When new nurses near the end of orientation, the mentor coordinators introduce them to the program. They’re given a workbook that outlines the program’s objectives and goals and offers suggestions about how to find the right mentor, including examining learning styles (for example, verbal vs. hands-on), knowledge gaps, and professional goals. Identifying their needs helps mentees recognize mentors who will suit them. Some new nurses choose mentors they’ve already developed a rapport with and look up to professionally, or the coordinator may make suggestions based on the mentee’s learning preferences, professional goals, and schedules. For example, if a new nurse wants guidance on end-of-life care, the coordinator might pair him or her with a mentor who has experience with palliative care. For mentees who want to regularly work with their mentors, the coordinator compares schedules and makes suggestions based on how often shifts overlap.
After a mentor is selected, the pair meets with the coordinator to outline expectations, confirm contact information, and establish a meeting schedule. These mentor-mentee meetings (check-ins) provide an opportunity for the new nurse to discuss personal challenges, ask for advice, or simply chat with the mentor. Check-ins occur at least once a week for the first month after orientation.
The mentor program has provided an added structure to new nurses’ transition into the MICU and helped to establish a mentoring culture among the unit staff. The mentor coordinators continue to gain valuable feedback via surveys aimed at assessing how well the program is meeting its objectives. Since the program began in 2014, all new nurses who responded to the surveys indicated that it has met its chief objective: Providing support to new nurses and easing them through the transition from orientation to staff nurse. Over 87% of survey respondents described their mentorship experience as positive. The remaining respondents indicated that they received support from other staff members and felt the program was unnecessary. These responses were categorized as neutral because they didn’t indicate a negative outcome but suggest that the unit is developing a mentoring culture. (See Positive outcomes.)
Staff retention was another objective of the program as turnover can affect the cohesiveness of the work environment, burden remaining staff, and negatively impact patient care. After new nurses are hired in the MICU, they’re asked to remain employed in the unit for at least 2 years. Since the program began, 70% of participating new nurses remain employed on the unit; only 10% left it before their 2-year contract was complete.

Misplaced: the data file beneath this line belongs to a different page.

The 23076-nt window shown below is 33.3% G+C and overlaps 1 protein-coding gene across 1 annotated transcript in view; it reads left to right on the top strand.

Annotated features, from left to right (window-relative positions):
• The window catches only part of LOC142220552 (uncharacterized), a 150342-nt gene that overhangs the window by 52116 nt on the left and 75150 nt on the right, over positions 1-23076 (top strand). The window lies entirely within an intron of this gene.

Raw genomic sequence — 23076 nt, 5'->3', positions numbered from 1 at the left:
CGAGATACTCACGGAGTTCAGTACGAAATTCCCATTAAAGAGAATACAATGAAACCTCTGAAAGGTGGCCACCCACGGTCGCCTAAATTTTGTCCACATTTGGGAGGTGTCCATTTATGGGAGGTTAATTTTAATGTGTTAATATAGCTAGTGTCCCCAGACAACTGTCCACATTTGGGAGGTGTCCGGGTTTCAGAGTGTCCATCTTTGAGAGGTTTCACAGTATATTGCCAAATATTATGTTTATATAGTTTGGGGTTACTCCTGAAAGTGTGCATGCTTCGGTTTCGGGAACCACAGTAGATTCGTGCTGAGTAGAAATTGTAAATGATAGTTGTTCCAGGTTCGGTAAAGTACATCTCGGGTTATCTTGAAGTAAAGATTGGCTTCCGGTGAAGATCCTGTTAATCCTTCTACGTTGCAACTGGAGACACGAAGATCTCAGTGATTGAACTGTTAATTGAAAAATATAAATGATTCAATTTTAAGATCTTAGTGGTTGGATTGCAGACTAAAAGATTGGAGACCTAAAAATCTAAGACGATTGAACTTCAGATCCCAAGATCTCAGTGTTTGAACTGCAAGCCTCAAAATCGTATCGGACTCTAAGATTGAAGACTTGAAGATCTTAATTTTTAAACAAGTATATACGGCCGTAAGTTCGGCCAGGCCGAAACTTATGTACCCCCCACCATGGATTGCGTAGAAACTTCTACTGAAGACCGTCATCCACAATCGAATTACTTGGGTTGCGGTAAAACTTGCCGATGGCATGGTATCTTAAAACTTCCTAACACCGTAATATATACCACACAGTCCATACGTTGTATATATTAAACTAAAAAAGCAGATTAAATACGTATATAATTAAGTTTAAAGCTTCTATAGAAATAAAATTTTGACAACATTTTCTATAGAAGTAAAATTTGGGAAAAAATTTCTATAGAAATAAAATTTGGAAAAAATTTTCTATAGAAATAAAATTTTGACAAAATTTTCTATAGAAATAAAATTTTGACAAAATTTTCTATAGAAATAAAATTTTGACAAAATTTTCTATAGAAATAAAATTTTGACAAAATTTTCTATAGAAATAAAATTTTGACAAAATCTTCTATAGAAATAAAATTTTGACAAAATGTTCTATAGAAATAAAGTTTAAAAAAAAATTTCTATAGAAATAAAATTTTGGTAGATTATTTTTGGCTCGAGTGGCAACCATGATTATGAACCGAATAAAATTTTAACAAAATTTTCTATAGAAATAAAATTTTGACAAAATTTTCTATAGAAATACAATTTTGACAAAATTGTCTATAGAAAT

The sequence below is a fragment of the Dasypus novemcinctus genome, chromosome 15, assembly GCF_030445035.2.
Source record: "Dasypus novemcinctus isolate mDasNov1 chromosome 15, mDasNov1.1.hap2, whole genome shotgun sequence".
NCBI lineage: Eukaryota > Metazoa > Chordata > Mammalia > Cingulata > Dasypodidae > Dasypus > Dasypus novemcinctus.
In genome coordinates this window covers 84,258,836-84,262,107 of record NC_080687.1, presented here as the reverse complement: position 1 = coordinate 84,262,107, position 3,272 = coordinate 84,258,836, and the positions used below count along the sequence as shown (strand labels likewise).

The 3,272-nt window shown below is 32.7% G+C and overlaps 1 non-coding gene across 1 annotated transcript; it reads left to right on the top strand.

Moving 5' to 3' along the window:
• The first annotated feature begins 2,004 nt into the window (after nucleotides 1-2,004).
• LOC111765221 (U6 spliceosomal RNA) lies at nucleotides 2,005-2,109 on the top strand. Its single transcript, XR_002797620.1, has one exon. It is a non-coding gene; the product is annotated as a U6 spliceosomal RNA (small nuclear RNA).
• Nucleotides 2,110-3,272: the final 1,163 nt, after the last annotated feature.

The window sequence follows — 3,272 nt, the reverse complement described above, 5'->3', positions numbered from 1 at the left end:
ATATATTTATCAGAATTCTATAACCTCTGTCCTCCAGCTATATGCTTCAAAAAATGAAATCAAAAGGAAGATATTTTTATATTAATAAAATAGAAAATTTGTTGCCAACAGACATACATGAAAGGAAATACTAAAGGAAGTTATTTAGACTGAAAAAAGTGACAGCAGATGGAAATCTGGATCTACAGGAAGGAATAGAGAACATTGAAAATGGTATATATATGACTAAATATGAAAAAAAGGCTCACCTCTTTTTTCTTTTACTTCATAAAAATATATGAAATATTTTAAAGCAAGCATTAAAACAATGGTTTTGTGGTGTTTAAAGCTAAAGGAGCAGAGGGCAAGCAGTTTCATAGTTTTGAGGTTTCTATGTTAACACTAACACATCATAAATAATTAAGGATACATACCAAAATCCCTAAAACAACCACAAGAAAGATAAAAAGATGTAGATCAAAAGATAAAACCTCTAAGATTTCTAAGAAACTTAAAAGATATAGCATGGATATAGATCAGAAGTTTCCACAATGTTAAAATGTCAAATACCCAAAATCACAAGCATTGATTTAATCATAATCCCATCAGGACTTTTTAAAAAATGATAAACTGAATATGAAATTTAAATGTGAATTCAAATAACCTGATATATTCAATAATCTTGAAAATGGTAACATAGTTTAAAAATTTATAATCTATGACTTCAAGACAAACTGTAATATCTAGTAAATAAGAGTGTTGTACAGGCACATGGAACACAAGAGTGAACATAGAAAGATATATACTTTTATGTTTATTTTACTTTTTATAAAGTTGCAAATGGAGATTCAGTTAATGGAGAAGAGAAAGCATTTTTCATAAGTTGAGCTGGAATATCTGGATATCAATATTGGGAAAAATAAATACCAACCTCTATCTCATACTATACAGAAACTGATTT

Tips for success
Mentor program success depends on continuing assessment and leadership support.
As part of the mentee survey, new nurses were asked how long they feel mentorship should continue to provide support: 50% of respondents recommended 2 to 3 months of support after orientation, 33% recommended up to 6 months, 8.3% recommended 1 month, and the remaining had different durations. Based on this new information, the mentor coordinators now ask mentors to support their mentees for a minimum of 2 to 3 months after orientation.
The mentor coordinator role has proven essential to the ongoing success of the program. And management support has been crucial to ensure the coordinator is allocated time and resources to meet with new nurse participants, update materials, and assess best practice solutions. Evidence shows that mentorship can be effective only if the unit and its leaders make a firm commitment to support it. According to Race and Skees, 84.8% of healthcare organizations view nursing staff retention as an imperative, but little evidence suggests that this attitude translates into operational practice. By dedicating hours to the coordinator role and developing a mentor program, leaders will reap long-term benefits of increased job satisfaction and retention.
The success of this program reflects directly on the practice council’s original commitment to support the mentor coordinator role and the veteran staff nurses who continue to volunteer as mentors, diligently working to provide support to new nurses and building a healthier work environment one mentorship at a time.
Emily Glassman is an RN III mentor coordinator in the medical intensive care unit at the University of Vermont Medical Center in Burlington.